The 365 Day Devotional Commentary


Reading 255


“But you will receive power when the Holy Spirit comes on you; and you will be My witnesses in Jerusalem, and in all Judea and Samaria, and to the ends of the earth” (Acts 1:8).A sense of mission can infuse any Christian’s life with purpose.


Luke continued the story of Jesus begun in his Gospel (1:1–2). Christ gave His last words to the disciples and ascended into heaven (vv. 3–11). The disciples, while waiting in Jerusalem as Christ instructed, chose Matthias to replace Judas as a witness to the Lord’s resurrection (vv. 12–26).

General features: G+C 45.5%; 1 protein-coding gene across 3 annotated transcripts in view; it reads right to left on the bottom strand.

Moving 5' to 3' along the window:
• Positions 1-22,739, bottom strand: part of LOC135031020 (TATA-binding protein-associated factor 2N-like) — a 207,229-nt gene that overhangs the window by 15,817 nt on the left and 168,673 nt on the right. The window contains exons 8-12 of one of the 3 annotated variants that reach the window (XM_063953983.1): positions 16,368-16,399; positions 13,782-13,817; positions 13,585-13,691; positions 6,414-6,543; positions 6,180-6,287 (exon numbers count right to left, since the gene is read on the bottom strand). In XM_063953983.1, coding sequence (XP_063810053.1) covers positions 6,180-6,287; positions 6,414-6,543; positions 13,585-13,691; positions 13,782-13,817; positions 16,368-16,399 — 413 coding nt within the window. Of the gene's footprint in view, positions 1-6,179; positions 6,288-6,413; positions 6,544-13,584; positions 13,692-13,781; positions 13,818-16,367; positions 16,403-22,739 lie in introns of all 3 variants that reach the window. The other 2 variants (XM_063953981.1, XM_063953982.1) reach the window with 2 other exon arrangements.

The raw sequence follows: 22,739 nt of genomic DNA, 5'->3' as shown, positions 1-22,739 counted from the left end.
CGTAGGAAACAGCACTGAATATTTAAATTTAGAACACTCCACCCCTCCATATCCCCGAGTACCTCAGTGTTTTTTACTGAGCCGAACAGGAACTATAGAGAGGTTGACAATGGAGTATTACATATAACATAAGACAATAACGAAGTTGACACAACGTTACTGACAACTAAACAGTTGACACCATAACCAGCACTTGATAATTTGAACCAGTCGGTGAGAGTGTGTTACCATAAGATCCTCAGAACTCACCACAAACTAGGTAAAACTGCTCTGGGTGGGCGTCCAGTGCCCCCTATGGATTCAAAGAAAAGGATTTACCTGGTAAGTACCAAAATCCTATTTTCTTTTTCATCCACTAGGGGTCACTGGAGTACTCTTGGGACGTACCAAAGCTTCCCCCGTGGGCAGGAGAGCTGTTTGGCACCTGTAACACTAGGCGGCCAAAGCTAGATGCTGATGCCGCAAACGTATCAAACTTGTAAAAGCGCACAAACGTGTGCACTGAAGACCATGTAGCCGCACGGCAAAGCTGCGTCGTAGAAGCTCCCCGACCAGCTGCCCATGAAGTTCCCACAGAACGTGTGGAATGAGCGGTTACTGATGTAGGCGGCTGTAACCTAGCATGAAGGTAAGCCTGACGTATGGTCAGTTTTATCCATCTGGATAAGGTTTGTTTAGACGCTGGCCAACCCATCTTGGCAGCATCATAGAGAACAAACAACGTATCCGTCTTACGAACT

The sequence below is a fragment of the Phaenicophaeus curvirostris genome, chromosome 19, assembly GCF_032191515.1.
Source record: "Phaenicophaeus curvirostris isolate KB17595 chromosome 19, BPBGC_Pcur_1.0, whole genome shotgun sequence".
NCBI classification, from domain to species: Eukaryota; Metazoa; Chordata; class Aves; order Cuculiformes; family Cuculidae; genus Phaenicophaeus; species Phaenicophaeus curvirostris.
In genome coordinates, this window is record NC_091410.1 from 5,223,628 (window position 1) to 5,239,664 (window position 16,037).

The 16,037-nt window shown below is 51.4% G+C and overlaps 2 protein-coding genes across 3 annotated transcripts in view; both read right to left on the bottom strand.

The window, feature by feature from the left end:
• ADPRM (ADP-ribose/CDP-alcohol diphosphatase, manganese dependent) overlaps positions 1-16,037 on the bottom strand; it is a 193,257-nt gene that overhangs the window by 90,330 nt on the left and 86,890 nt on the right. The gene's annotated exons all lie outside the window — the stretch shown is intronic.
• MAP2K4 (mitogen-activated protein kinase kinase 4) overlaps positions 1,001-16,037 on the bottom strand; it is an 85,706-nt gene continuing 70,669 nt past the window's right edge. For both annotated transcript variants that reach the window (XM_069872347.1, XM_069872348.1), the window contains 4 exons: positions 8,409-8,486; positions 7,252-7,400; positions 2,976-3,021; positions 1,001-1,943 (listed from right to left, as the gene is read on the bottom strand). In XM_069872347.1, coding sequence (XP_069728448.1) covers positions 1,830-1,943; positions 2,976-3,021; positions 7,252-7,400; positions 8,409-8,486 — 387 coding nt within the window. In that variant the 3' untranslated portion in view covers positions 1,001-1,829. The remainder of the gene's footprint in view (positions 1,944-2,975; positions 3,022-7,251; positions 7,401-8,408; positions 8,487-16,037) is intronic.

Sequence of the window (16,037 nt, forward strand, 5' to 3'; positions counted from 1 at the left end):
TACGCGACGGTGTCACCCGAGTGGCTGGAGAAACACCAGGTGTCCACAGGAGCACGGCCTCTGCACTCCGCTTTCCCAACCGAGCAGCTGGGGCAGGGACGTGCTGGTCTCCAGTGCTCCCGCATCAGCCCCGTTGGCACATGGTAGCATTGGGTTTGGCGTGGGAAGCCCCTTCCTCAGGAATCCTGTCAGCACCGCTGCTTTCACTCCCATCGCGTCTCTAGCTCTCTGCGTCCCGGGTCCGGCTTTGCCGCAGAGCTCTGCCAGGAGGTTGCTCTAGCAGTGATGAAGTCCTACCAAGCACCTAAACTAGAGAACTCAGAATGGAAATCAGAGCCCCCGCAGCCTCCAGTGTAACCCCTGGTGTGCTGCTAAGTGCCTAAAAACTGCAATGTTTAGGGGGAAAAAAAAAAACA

Understanding the Text